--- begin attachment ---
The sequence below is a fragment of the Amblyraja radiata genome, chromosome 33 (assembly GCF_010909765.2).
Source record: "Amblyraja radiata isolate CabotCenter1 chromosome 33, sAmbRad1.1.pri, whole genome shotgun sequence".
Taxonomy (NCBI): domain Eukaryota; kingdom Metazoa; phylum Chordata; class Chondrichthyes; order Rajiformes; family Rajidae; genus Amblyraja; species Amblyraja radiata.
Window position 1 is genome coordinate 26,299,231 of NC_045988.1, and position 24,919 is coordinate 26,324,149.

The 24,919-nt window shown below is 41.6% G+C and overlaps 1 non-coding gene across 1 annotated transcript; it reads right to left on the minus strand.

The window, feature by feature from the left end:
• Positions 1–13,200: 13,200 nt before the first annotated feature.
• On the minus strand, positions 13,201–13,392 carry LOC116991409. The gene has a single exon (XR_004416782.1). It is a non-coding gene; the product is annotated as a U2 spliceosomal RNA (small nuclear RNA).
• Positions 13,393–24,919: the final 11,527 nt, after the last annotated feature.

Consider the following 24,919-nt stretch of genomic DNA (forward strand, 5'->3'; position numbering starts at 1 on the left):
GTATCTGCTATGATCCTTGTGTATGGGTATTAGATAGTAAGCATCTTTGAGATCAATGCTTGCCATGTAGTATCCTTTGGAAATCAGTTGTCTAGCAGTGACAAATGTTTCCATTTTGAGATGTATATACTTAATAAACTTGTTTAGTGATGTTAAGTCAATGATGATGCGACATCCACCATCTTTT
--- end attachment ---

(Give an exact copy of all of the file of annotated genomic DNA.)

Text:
The sequence below is a fragment of the Amblyraja radiata genome, chromosome 33 (assembly GCF_010909765.2).
Source record: "Amblyraja radiata isolate CabotCenter1 chromosome 33, sAmbRad1.1.pri, whole genome shotgun sequence".
Taxonomy (NCBI): domain Eukaryota; kingdom Metazoa; phylum Chordata; class Chondrichthyes; order Rajiformes; family Rajidae; genus Amblyraja; species Amblyraja radiata.
Window position 1 is genome coordinate 26,299,231 of NC_045988.1, and position 24,919 is coordinate 26,324,149.

The 24,919-nt window shown below is 41.6% G+C and overlaps 1 non-coding gene across 1 annotated transcript; it reads right to left on the minus strand.

The window, feature by feature from the left end:
• Positions 1–13,200: 13,200 nt before the first annotated feature.
• On the minus strand, positions 13,201–13,392 carry LOC116991409. The gene has a single exon (XR_004416782.1). It is a non-coding gene; the product is annotated as a U2 spliceosomal RNA (small nuclear RNA).
• Positions 13,393–24,919: the final 11,527 nt, after the last annotated feature.

Consider the following 24,919-nt stretch of genomic DNA (forward strand, 5'->3'; position numbering starts at 1 on the left):
GTATCTGCTATGATCCTTGTGTATGGGTATTAGATAGTAAGCATCTTTGAGATCAATGCTTGCCATGTAGTATCCTTTGGAAATCAGTTGTCTAGCAGTGACAAATGTTTCCATTTTGAGATGTATATACTTAATAAACTTGTTTAGTGATGTTAAGTCAATGATGATGCGACATCCACCATCTTTT